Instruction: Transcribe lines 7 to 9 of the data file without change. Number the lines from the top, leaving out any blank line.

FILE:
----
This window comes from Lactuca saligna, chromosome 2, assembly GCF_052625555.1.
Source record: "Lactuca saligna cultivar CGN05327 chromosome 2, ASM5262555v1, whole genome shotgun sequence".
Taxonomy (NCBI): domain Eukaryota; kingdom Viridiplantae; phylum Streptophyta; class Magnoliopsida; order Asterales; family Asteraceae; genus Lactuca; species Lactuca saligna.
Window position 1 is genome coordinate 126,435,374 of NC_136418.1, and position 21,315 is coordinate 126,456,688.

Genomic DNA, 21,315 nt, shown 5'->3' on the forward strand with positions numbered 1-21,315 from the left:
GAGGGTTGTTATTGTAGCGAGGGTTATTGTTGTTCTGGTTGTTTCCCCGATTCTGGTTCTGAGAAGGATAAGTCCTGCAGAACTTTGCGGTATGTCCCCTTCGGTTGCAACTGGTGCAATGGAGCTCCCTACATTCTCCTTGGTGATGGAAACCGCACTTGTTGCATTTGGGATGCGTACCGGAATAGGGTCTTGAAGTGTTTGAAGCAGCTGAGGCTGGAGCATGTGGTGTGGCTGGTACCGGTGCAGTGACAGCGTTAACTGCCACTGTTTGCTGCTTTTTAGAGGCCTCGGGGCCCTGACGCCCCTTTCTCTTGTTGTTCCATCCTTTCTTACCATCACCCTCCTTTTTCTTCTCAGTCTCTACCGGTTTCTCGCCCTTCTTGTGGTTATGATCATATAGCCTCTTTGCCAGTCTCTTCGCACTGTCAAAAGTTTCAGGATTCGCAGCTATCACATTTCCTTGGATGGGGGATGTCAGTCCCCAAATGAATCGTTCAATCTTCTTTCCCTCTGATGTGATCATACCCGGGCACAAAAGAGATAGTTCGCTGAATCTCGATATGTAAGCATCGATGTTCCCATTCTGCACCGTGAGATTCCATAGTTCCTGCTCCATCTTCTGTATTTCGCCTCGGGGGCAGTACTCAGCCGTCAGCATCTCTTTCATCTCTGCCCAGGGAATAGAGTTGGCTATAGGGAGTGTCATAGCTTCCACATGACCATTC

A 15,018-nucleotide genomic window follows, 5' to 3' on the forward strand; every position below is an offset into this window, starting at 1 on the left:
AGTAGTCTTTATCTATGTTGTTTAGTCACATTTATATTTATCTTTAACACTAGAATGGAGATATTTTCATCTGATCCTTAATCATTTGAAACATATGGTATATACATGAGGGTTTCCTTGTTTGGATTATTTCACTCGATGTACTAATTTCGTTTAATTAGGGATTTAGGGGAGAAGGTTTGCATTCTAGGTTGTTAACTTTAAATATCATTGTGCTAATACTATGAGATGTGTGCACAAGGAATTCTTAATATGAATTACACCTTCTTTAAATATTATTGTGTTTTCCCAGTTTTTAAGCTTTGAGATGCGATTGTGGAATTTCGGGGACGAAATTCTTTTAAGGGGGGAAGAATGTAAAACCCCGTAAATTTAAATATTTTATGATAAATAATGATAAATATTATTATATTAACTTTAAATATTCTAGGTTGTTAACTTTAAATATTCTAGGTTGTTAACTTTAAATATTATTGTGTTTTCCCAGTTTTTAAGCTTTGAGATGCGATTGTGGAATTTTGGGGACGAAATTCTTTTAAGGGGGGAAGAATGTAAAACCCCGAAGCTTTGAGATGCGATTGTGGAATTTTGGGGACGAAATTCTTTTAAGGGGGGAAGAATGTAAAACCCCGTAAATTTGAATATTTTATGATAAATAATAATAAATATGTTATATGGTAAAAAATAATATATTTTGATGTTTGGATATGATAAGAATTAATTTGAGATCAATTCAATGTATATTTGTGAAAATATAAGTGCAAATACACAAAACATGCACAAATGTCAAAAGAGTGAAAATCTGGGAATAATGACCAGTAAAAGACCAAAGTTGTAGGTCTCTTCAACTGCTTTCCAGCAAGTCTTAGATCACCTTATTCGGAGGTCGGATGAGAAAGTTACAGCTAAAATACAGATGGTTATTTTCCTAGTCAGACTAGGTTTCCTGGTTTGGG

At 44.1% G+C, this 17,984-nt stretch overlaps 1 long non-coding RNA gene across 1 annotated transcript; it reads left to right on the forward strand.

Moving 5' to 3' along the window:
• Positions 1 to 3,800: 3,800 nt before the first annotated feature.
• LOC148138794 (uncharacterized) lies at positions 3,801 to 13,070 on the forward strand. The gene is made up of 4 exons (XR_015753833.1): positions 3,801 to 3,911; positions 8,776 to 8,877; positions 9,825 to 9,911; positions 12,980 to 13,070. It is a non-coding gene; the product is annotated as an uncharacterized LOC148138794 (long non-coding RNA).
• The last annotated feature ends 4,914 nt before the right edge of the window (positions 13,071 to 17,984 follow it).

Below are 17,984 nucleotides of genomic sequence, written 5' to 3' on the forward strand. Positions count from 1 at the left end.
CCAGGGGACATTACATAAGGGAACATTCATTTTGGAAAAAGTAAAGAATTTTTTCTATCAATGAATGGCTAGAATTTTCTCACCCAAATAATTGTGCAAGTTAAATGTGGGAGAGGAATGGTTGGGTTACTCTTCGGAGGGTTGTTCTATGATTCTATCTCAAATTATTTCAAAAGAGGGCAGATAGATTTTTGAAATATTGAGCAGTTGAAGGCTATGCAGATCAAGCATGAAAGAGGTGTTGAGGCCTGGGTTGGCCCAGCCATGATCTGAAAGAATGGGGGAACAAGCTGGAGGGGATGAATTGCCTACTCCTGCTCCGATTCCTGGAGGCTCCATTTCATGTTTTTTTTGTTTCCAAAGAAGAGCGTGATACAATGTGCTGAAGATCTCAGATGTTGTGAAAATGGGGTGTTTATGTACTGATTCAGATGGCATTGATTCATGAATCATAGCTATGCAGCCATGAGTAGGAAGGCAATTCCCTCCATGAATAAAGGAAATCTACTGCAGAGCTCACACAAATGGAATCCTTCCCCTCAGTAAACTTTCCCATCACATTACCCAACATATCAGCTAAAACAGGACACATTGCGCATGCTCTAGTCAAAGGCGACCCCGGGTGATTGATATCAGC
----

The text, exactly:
A 15,018-nucleotide genomic window follows, 5' to 3' on the forward strand; every position below is an offset into this window, starting at 1 on the left:
AGTAGTCTTTATCTATGTTGTTTAGTCACATTTATATTTATCTTTAACACTAGAATGGAGATATTTTCATCTGATCCTTAATCATTTGAAACATATGGTATATACATGAGGGTTTCCTTGTTTGGATTATTTCACTCGATGTACTAATTTCGTTTAATTAGGGATTTAGGGGAGAAGGTTTGCATTCTAGGTTGTTAACTTTAAATATCATTGTGCTAATACTATGAGATGTGTGCACAAGGAATTCTTAATATGAATTACACCTTCTTTAAATATTATTGTGTTTTCCCAGTTTTTAAGCTTTGAGATGCGATTGTGGAATTTCGGGGACGAAATTCTTTTAAGGGGGGAAGAATGTAAAACCCCGTAAATTTAAATATTTTATGATAAATAATGATAAATATTATTATATTAACTTTAAATATTCTAGGTTGTTAACTTTAAATATTCTAGGTTGTTAACTTTAAATATTATTGTGTTTTCCCAGTTTTTAAGCTTTGAGATGCGATTGTGGAATTTTGGGGACGAAATTCTTTTAAGGGGGGAAGAATGTAAAACCCCGAAGCTTTGAGATGCGATTGTGGAATTTTGGGGACGAAATTCTTTTAAGGGGGGAAGAATGTAAAACCCCGTAAATTTGAATATTTTATGATAAATAATAATAAATATGTTATATGGTAAAAAATAATATATTTTGATGTTTGGATATGATAAGAATTAATTTGAGATCAATTCAATGTATATTTGTGAAAATATAAGTGCAAATACACAAAACATGCACAAATGTCAAAAGAGTGAAAATCTGGGAATAATGACCAGTAAAAGACCAAAGTTGTAGGTCTCTTCAACTGCTTTCCAGCAAGTCTTAGATCACCTTATTCGGAGGTCGGATGAGAAAGTTACAGCTAAAATACAGATGGTTATTTTCCTAGTCAGACTAGGTTTCCTGGTTTGGG

At 44.1% G+C, this 17,984-nt stretch overlaps 1 long non-coding RNA gene across 1 annotated transcript; it reads left to right on the forward strand.